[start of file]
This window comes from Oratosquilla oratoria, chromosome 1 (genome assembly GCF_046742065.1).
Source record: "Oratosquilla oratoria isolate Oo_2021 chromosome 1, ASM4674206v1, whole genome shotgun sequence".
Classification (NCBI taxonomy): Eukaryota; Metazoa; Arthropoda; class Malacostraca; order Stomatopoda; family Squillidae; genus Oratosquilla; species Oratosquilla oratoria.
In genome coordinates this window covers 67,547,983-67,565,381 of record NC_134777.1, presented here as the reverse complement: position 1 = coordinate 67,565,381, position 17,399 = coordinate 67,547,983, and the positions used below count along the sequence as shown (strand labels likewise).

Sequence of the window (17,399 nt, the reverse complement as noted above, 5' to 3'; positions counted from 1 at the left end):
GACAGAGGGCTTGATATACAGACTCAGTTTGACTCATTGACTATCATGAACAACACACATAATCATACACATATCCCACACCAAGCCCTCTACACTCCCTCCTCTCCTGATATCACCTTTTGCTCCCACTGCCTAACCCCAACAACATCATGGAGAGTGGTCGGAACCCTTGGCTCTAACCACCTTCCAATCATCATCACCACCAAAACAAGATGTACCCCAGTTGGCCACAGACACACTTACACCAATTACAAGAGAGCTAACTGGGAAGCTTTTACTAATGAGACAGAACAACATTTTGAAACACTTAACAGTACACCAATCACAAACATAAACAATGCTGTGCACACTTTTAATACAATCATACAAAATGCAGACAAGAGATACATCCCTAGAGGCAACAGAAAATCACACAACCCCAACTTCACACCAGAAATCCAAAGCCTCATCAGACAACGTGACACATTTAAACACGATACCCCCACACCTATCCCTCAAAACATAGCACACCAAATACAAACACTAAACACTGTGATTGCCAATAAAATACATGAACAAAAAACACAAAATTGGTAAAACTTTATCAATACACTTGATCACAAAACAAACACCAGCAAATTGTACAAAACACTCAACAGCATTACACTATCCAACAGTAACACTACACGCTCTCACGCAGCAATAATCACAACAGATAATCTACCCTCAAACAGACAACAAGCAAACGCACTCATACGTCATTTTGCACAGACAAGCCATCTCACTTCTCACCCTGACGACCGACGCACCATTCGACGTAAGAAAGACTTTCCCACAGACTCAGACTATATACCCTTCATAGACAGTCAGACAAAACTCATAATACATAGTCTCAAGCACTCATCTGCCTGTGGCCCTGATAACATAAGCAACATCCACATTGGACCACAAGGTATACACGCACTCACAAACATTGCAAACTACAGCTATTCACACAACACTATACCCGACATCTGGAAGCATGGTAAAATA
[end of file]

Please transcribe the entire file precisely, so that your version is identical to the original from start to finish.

This window comes from Oratosquilla oratoria, chromosome 1 (genome assembly GCF_046742065.1).
Source record: "Oratosquilla oratoria isolate Oo_2021 chromosome 1, ASM4674206v1, whole genome shotgun sequence".
Classification (NCBI taxonomy): Eukaryota; Metazoa; Arthropoda; class Malacostraca; order Stomatopoda; family Squillidae; genus Oratosquilla; species Oratosquilla oratoria.
In genome coordinates this window covers 67,547,983-67,565,381 of record NC_134777.1, presented here as the reverse complement: position 1 = coordinate 67,565,381, position 17,399 = coordinate 67,547,983, and the positions used below count along the sequence as shown (strand labels likewise).

Sequence of the window (17,399 nt, the reverse complement as noted above, 5' to 3'; positions counted from 1 at the left end):
GACAGAGGGCTTGATATACAGACTCAGTTTGACTCATTGACTATCATGAACAACACACATAATCATACACATATCCCACACCAAGCCCTCTACACTCCCTCCTCTCCTGATATCACCTTTTGCTCCCACTGCCTAACCCCAACAACATCATGGAGAGTGGTCGGAACCCTTGGCTCTAACCACCTTCCAATCATCATCACCACCAAAACAAGATGTACCCCAGTTGGCCACAGACACACTTACACCAATTACAAGAGAGCTAACTGGGAAGCTTTTACTAATGAGACAGAACAACATTTTGAAACACTTAACAGTACACCAATCACAAACATAAACAATGCTGTGCACACTTTTAATACAATCATACAAAATGCAGACAAGAGATACATCCCTAGAGGCAACAGAAAATCACACAACCCCAACTTCACACCAGAAATCCAAAGCCTCATCAGACAACGTGACACATTTAAACACGATACCCCCACACCTATCCCTCAAAACATAGCACACCAAATACAAACACTAAACACTGTGATTGCCAATAAAATACATGAACAAAAAACACAAAATTGGTAAAACTTTATCAATACACTTGATCACAAAACAAACACCAGCAAATTGTACAAAACACTCAACAGCATTACACTATCCAACAGTAACACTACACGCTCTCACGCAGCAATAATCACAACAGATAATCTACCCTCAAACAGACAACAAGCAAACGCACTCATACGTCATTTTGCACAGACAAGCCATCTCACTTCTCACCCTGACGACCGACGCACCATTCGACGTAAGAAAGACTTTCCCACAGACTCAGACTATATACCCTTCATAGACAGTCAGACAAAACTCATAATACATAGTCTCAAGCACTCATCTGCCTGTGGCCCTGATAACATAAGCAACATCCACATTGGACCACAAGGTATACACGCACTCACAAACATTGCAAACTACAGCTATTCACACAACACTATACCCGACATCTGGAAGCATGGTAAAATA